This industry in Nevada alone supports over 430,000 jobs, pays more than $18 billion in wages, and generates close to $8 billion in federal, state, and local tax revenues.  Mr. Chairman, the reason I draw the Subcommittee’s attention to these numbers is for the fact that Yucca Mountain will have very real negative economic consequences for Nevadans.

This is due to the fact that we cannot guarantee that we can safely transport that volume of nuclear waste to Yucca Mountain without the threat of a transportation accident along the proposed routes.  Under the Nuclear Waste Policy Act, we as a nation are looking at shipping 9,495 rail casks in 2,800 trains, and 2,650 trucks hauling one case each to Yucca Mountain over 50 years.  If the capacity limit at Yucca is more than doubled as has been discussed, DOE would ship about 21,909 rail casks in about 6,700 trains 5,025 truck casks to Yucca Mountain.

I ask this Subcommittee, do you really believe that over the span of 50 years that there won’t be one single transportation accident with an ensuing radiological release?  And under DOE’s proposal, these shipments would use 22,000 miles of railways and 7,000 miles of highways, crossing over 44 states and the tribal lands of at least 30 Native American Tribes, the District of Columbia, and 960 counties with a 2010 Census population of about 175 million.  Between 10 and 12 million people live within the radiological region of influence for routine shipments.  That is within one-half mile of these rail and highway routes.  In effect, these rail and highway routes would impact most of the nation's congressional districts – estimates show close to 330 districts.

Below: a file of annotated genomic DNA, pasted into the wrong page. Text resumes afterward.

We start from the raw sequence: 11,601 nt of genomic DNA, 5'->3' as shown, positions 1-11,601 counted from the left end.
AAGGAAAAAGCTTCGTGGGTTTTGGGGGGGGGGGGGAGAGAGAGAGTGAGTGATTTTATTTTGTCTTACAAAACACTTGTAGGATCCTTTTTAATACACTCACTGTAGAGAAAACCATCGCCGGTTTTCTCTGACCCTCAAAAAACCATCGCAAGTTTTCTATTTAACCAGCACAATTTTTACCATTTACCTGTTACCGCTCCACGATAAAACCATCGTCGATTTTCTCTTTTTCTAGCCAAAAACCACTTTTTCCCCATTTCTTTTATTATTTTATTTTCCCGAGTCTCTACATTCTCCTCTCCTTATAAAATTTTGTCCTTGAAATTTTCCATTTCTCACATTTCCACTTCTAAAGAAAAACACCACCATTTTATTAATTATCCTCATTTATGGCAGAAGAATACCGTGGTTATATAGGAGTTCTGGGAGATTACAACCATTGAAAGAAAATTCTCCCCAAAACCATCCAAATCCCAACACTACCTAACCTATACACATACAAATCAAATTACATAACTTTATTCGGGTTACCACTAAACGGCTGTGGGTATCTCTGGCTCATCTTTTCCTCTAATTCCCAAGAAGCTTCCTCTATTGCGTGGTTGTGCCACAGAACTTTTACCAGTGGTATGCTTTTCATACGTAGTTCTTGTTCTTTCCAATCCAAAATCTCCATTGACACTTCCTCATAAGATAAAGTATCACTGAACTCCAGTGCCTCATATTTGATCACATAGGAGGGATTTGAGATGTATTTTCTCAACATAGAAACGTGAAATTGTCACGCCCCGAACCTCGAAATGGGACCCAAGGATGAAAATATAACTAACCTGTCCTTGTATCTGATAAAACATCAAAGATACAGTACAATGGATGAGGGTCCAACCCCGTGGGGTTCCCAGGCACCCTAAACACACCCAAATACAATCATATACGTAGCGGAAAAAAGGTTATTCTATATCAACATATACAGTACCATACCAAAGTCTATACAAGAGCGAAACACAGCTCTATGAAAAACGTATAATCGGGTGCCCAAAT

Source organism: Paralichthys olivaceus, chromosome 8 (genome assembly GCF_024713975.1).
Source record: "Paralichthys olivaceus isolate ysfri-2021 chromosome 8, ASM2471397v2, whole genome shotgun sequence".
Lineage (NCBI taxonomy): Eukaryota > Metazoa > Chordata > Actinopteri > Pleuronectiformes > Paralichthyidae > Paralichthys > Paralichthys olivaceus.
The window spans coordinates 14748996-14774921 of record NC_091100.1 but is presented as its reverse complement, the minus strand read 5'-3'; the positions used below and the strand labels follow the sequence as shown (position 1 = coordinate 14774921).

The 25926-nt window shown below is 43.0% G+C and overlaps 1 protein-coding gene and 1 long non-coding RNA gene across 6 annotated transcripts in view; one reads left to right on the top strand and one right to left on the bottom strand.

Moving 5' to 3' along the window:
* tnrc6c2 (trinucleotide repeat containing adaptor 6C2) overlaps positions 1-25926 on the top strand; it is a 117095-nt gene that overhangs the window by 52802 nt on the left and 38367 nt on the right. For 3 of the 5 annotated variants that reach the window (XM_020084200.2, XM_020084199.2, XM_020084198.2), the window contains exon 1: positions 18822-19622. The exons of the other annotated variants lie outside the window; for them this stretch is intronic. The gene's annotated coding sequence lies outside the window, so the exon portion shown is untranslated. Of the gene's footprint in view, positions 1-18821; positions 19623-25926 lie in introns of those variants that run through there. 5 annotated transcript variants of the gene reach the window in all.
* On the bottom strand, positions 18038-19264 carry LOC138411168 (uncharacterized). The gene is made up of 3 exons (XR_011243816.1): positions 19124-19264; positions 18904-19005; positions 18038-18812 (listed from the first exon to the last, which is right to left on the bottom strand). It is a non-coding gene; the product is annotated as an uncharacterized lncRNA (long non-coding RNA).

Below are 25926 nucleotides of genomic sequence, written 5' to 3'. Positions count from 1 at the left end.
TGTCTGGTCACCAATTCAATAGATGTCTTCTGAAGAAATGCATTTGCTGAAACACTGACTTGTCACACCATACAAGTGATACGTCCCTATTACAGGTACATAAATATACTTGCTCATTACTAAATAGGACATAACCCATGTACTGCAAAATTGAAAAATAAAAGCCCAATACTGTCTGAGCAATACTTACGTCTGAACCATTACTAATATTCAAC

Moreover, if there was a spill or an accident, questions remain within the DOE regarding its response time for emergency radiological exposure.  This is not to even mention the issue of private ownership of rail rights-of-way, making it uncertain who would even control accident sites.

What we do know is that the local communities would be the ones forced to suffer any type of long-term effects of radiation exposure.  This is in a state that was home to our nation’s nuclear test site, and the surrounding communities have suffered for years from resulting exposure.  I ask this committee, should Nevadans be forced once more to shoulder this burden?

I believe that states, like Nevada, should have the ability to decide for themselves as opposed to having the federal government tell them what to do.  Mr. Chairman, I come to the table today with a bipartisan, bicameral solution that ensures that states have a meaningful voice in this process. 

My Nuclear Waste Informed Consent Act would allow for the construction of a nuclear waste repository only if the Secretary of Energy has secured written consent from the governor of the host state, affected units of local government, and affected Indian tribes.  This is consistent with the consent-based siting initiative to site waste storage and disposal facilities initiated by the DOE in late 2015.

Identifying communities that are willing hosts for long-term repositories, rather than forcing it upon states, is the only viable solution to our nation’s nuclear waste problem.  I encourage this subcommittee to focus its efforts on that worthwhile initiative.  Failing to do so would just squander more time and resources that would be better spent pursuing viable solutions to this important public policy challenge. 

Chairman Farenthold, Ranking Member Plaskett, and members of the Subcommittee, thank you again for the opportunity to appear before you today.  I stand ready to partner with you to find a viable solution to this problem once and for all.